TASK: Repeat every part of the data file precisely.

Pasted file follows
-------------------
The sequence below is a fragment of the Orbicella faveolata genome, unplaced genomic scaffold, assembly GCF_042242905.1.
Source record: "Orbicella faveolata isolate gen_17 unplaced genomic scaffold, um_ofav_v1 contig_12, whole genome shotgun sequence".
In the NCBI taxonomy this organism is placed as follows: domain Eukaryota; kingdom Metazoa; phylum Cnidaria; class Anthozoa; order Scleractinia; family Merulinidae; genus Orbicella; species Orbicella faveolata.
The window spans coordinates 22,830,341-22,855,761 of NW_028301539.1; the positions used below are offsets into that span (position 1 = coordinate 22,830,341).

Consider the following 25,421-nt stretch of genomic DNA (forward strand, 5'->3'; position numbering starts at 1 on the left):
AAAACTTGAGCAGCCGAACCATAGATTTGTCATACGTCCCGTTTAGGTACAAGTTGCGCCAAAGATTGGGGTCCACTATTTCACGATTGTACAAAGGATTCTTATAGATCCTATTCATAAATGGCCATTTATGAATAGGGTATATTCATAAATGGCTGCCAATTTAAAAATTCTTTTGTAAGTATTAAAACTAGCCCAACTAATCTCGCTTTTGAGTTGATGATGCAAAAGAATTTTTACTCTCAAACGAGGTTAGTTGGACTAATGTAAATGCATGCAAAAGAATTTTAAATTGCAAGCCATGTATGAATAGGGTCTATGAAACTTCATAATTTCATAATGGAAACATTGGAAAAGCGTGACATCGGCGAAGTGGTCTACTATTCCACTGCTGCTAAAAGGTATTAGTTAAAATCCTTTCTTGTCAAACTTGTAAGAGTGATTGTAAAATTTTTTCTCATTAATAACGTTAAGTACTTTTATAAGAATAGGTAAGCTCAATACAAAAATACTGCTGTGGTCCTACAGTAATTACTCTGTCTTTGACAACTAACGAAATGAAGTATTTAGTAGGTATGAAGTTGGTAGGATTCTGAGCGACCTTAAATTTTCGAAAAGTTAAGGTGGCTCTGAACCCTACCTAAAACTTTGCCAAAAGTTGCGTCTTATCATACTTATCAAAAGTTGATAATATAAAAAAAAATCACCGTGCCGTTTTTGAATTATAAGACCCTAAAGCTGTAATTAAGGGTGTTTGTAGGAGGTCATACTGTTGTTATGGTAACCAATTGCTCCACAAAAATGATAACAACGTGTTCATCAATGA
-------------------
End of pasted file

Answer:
The sequence below is a fragment of the Orbicella faveolata genome, unplaced genomic scaffold, assembly GCF_042242905.1.
Source record: "Orbicella faveolata isolate gen_17 unplaced genomic scaffold, um_ofav_v1 contig_12, whole genome shotgun sequence".
In the NCBI taxonomy this organism is placed as follows: domain Eukaryota; kingdom Metazoa; phylum Cnidaria; class Anthozoa; order Scleractinia; family Merulinidae; genus Orbicella; species Orbicella faveolata.
The window spans coordinates 22,830,341-22,855,761 of NW_028301539.1; the positions used below are offsets into that span (position 1 = coordinate 22,830,341).

Consider the following 25,421-nt stretch of genomic DNA (forward strand, 5'->3'; position numbering starts at 1 on the left):
AAAACTTGAGCAGCCGAACCATAGATTTGTCATACGTCCCGTTTAGGTACAAGTTGCGCCAAAGATTGGGGTCCACTATTTCACGATTGTACAAAGGATTCTTATAGATCCTATTCATAAATGGCCATTTATGAATAGGGTATATTCATAAATGGCTGCCAATTTAAAAATTCTTTTGTAAGTATTAAAACTAGCCCAACTAATCTCGCTTTTGAGTTGATGATGCAAAAGAATTTTTACTCTCAAACGAGGTTAGTTGGACTAATGTAAATGCATGCAAAAGAATTTTAAATTGCAAGCCATGTATGAATAGGGTCTATGAAACTTCATAATTTCATAATGGAAACATTGGAAAAGCGTGACATCGGCGAAGTGGTCTACTATTCCACTGCTGCTAAAAGGTATTAGTTAAAATCCTTTCTTGTCAAACTTGTAAGAGTGATTGTAAAATTTTTTCTCATTAATAACGTTAAGTACTTTTATAAGAATAGGTAAGCTCAATACAAAAATACTGCTGTGGTCCTACAGTAATTACTCTGTCTTTGACAACTAACGAAATGAAGTATTTAGTAGGTATGAAGTTGGTAGGATTCTGAGCGACCTTAAATTTTCGAAAAGTTAAGGTGGCTCTGAACCCTACCTAAAACTTTGCCAAAAGTTGCGTCTTATCATACTTATCAAAAGTTGATAATATAAAAAAAAATCACCGTGCCGTTTTTGAATTATAAGACCCTAAAGCTGTAATTAAGGGTGTTTGTAGGAGGTCATACTGTTGTTATGGTAACCAATTGCTCCACAAAAATGATAACAACGTGTTCATCAATGA